Whether due to our increased sun awareness or a notable rise in “fashionalism” – which sees MPs from country and city alike sporting R M Williams boots – the Akubra hat is now covering more heads than ever before. In fact they’re so popular that anything apart from a standard style and colour will entail a three-months order wait, not that off-the-shelf options are lacking in choice.
The leading local Akubra stockist is George Gooley Menswear with shops in Lismore, Ballina and Casino. The business is headed by Peter Gooley who says sales of the iconic headwear have risen dramatically in recent times.
No newcomer to the Akubra game, Peter has been selling the brand for the past fifty years: “The most popular style remains the Cattleman,” he told GP Speak, “followed by the Roughrider. But if that suggests most Akubra buyers are farmers, think again. The hats have become increasingly popular with younger people, male and female, and the various styles and colour combinations are almost infinite.”
If you’re prepared, to wait that is.
Peter Gooley estimated that the business sells around 80 Akubras a week across its three main shops, a healthy trade but hardly a dent on the 1500 hats they keep in stock.
“A few years ago we kept nothing like that, just one rack of them. If someone had suggested how popular they would become I wouldn’t have believed them.”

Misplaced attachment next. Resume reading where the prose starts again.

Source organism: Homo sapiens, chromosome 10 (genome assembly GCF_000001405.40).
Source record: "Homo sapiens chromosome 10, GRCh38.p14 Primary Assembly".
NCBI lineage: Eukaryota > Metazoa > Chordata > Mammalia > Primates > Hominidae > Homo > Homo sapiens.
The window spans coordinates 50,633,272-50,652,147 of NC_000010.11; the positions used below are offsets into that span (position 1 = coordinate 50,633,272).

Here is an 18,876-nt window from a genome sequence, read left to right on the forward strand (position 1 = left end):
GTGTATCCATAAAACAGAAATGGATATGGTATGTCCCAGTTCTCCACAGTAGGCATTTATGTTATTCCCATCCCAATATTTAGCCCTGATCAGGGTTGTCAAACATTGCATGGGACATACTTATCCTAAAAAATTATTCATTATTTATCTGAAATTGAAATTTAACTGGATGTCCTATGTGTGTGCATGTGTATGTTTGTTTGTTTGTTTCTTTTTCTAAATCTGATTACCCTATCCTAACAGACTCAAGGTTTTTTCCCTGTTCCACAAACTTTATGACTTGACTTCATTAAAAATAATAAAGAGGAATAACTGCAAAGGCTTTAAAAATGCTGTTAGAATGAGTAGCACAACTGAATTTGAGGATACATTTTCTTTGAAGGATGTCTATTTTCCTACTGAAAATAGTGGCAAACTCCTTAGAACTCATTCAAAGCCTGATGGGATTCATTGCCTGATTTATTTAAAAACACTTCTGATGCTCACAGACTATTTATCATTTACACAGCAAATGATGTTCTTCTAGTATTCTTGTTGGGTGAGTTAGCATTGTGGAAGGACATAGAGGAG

Right on cue, a customer came into the Lismore store and picked out a handsome new… Akubra.
Local sales are greatly outstripped by the national market, not least a long-term contract signed by Akubra in 2015 to supply 21,000 ‘slouch hats’ to the Australian armed forces. An Akubra forerunner company launched in 1874, with the Akubra brand itself dating from 1912. For a time the firm had the rights to make and market the American cowboy brand, Stetson, but Akubra was more popular and the firm now exports to the US market.
Factory locations have included the foundation site of Hobart, then Sydney and from 1974, the Mid North Coast town of Kempsey where the business is still headquartered.
One thing that has not changed over time is the raw material required to make an Akubra, not something to please animal lovers - rabbit fur. The process, which takes around six weeks, dates from the late 19th century when the pelting process was perfected.
A 1950s ad proudly claimed that, “All Akubra Hats are made from Pure, Long-matured Australian Fur by highly skilled craftsmen.” In those days a new Akubra cost around £1.00. Now they’re just shy of $200, and while the manufacturing is more sophisticated and the rabbit fur is mostly imported (from Europe), nothing has rendered this legendary product any less desirable to new generations of hat wearers. Indeed, the Akubra is more popular than ever.